By MDJ Staff
The Obama administration’s new Clean Water Act rule is another massive power grab by the federal government in the view of Georgia’s senior Senator, Johnny Isakson. He believes the rule, finalized March 25, allows the Environmental Protection Agency to regulate nearly all private and state waters in the nation, no matter how small.
After release of the proposed rule last year, Isakson joined a group of 24 senators challenging the proposal in a letter to the EPA administrator and the Secretary of the Army (the Corps of Engineers has regulatory authority over waterways). But that effort got nowhere, not surprisingly, considering this White House’s constant power grabbing.
In the meantime, Isakson co-sponsored the Federal Water Quality Protection Act, which would require the EPA and the Secretary of the Army to come up with a revised definition of the term “waters of the United States” to set clear limits and take into account an economic analysis of the rule.
Isakson said that under the new rule few bodies of water can escape the broad definition of “waters of the United States,” subject to EPA and Corps of Engineers regulation. He said the proposal in effect eliminates the “navigable waters” provision of the Clean Water Act — a provision added by the Congress to guarantee limits to federal authority.
Now, the senator says, federal bureaucrats are allowed “to assert control over thousands of streams, creeks, wetlands, ponds and ditches throughout the country.” Isakson warns: “This latest overreach by the executive branch will provide the administration as well as environmental groups with a powerful tool to delay and prevent development and land use activities on property owned by homeowners, farms, small businesses and municipalities. This rule harms not only landowners, but our entire agriculture industry in Georgia.”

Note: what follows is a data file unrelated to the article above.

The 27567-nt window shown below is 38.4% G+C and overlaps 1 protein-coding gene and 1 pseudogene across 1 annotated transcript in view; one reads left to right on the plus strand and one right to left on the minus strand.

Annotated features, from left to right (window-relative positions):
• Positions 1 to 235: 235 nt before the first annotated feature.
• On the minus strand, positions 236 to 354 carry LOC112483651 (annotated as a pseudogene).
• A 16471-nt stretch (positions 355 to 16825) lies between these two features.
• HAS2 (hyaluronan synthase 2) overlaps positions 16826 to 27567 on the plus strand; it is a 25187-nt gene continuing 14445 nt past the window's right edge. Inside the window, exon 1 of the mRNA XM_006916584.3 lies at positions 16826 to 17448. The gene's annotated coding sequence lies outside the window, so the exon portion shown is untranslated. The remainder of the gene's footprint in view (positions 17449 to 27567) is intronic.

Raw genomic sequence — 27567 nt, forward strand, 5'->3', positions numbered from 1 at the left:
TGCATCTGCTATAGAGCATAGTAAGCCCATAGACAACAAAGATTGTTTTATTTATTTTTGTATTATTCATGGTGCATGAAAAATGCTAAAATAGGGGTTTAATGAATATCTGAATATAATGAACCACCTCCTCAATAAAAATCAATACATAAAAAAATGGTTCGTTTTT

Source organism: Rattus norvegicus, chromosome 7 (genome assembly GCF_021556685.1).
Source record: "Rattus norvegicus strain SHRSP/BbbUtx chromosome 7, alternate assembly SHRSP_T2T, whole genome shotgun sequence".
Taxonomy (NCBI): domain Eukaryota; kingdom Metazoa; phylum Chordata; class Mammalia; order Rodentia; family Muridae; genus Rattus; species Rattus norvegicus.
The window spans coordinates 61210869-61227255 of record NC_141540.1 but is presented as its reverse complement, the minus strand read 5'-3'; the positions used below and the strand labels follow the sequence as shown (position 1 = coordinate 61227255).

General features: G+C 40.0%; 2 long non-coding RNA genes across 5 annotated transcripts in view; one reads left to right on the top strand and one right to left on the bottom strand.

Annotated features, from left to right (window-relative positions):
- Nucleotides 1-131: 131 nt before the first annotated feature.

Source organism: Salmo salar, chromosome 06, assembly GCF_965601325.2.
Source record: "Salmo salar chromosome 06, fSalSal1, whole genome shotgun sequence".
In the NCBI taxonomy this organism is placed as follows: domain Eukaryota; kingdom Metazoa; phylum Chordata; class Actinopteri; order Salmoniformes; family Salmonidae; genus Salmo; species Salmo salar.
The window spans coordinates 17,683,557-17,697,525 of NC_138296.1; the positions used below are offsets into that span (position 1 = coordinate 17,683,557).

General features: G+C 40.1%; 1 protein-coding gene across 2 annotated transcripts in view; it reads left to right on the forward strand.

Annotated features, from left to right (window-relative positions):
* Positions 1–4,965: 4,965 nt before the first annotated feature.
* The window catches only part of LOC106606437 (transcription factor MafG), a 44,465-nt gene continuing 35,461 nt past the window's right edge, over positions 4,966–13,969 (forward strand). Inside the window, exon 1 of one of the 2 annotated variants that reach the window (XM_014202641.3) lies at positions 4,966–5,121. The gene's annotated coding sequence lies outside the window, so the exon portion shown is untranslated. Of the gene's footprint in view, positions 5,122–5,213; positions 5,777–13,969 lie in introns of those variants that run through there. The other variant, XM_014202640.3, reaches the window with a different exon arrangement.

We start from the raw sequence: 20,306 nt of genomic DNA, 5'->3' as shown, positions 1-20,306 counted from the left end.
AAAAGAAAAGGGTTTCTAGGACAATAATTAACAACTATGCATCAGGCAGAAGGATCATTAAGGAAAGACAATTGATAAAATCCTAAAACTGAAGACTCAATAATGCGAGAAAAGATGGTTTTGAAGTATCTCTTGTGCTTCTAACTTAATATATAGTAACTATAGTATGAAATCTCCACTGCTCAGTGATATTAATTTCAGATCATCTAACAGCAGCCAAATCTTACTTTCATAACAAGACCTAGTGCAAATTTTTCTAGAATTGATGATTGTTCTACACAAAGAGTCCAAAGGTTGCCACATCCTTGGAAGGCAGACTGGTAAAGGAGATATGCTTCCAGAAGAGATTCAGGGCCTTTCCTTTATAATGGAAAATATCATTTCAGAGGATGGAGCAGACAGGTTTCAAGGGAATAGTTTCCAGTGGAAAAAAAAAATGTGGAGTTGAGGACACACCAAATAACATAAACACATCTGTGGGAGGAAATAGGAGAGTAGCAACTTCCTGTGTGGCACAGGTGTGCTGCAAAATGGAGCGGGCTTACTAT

The Georgia Chamber of Commerce in a policy advisory to its members said: “This will be a complex regulatory regime for Georgia’s water users to work through as they seek to obtain new or renew existing water permits. The devil will be in the details.” The chamber said its concern “was the expansion of EPA’s rule making authority, increased costs and regulatory burdens for water users and a real likelihood of encroachment on the property rights of individual water users. “The chamber cited this EPA statement: “The rule does not create any new permitting requirements for agriculture and maintains all previous exemptions and exclusions.”
If that is the case, may we ask, then why is the new rule needed? The chamber said it will study the rule closely and “consult with state agencies and our industry colleagues to clarify the extent of change and determine who will benefit and who will likely face greater regulatory burdens.”
It seems clear to us Isakson’s warnings of the probable results of this new rule should be heeded, and we hope both the Senate and House will enact legislation to thwart this latest power grab.